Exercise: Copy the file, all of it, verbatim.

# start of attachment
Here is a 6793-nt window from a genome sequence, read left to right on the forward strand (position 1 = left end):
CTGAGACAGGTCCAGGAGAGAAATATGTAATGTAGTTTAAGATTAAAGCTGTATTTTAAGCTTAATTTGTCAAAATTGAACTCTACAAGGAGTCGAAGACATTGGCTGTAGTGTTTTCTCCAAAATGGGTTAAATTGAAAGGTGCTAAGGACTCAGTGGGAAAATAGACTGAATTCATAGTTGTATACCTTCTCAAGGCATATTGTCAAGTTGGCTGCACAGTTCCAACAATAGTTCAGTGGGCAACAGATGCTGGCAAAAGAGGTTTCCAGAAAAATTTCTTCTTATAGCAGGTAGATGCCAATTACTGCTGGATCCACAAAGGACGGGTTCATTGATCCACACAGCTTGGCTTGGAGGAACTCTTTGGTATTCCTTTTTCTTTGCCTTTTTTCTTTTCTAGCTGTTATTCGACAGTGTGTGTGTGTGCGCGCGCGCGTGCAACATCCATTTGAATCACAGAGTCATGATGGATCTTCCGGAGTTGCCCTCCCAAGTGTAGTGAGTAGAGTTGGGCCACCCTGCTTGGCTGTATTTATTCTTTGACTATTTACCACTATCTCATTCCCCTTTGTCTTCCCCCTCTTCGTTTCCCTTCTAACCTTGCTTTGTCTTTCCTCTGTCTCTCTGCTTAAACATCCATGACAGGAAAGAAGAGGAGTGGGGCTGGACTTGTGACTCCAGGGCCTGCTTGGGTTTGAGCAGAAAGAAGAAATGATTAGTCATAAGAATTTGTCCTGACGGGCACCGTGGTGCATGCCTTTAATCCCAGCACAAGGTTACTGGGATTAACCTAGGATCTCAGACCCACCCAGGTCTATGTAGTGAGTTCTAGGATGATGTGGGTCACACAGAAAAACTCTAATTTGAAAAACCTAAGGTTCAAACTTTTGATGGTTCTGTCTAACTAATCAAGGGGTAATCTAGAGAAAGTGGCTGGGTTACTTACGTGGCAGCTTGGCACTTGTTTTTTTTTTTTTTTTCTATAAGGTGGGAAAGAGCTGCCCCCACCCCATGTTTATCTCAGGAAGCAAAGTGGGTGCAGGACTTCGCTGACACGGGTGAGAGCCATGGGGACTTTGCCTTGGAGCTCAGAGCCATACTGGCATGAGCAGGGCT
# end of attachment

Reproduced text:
Here is a 6793-nt window from a genome sequence, read left to right on the forward strand (position 1 = left end):
CTGAGACAGGTCCAGGAGAGAAATATGTAATGTAGTTTAAGATTAAAGCTGTATTTTAAGCTTAATTTGTCAAAATTGAACTCTACAAGGAGTCGAAGACATTGGCTGTAGTGTTTTCTCCAAAATGGGTTAAATTGAAAGGTGCTAAGGACTCAGTGGGAAAATAGACTGAATTCATAGTTGTATACCTTCTCAAGGCATATTGTCAAGTTGGCTGCACAGTTCCAACAATAGTTCAGTGGGCAACAGATGCTGGCAAAAGAGGTTTCCAGAAAAATTTCTTCTTATAGCAGGTAGATGCCAATTACTGCTGGATCCACAAAGGACGGGTTCATTGATCCACACAGCTTGGCTTGGAGGAACTCTTTGGTATTCCTTTTTCTTTGCCTTTTTTCTTTTCTAGCTGTTATTCGACAGTGTGTGTGTGTGCGCGCGCGCGTGCAACATCCATTTGAATCACAGAGTCATGATGGATCTTCCGGAGTTGCCCTCCCAAGTGTAGTGAGTAGAGTTGGGCCACCCTGCTTGGCTGTATTTATTCTTTGACTATTTACCACTATCTCATTCCCCTTTGTCTTCCCCCTCTTCGTTTCCCTTCTAACCTTGCTTTGTCTTTCCTCTGTCTCTCTGCTTAAACATCCATGACAGGAAAGAAGAGGAGTGGGGCTGGACTTGTGACTCCAGGGCCTGCTTGGGTTTGAGCAGAAAGAAGAAATGATTAGTCATAAGAATTTGTCCTGACGGGCACCGTGGTGCATGCCTTTAATCCCAGCACAAGGTTACTGGGATTAACCTAGGATCTCAGACCCACCCAGGTCTATGTAGTGAGTTCTAGGATGATGTGGGTCACACAGAAAAACTCTAATTTGAAAAACCTAAGGTTCAAACTTTTGATGGTTCTGTCTAACTAATCAAGGGGTAATCTAGAGAAAGTGGCTGGGTTACTTACGTGGCAGCTTGGCACTTGTTTTTTTTTTTTTTTTCTATAAGGTGGGAAAGAGCTGCCCCCACCCCATGTTTATCTCAGGAAGCAAAGTGGGTGCAGGACTTCGCTGACACGGGTGAGAGCCATGGGGACTTTGCCTTGGAGCTCAGAGCCATACTGGCATGAGCAGGGCT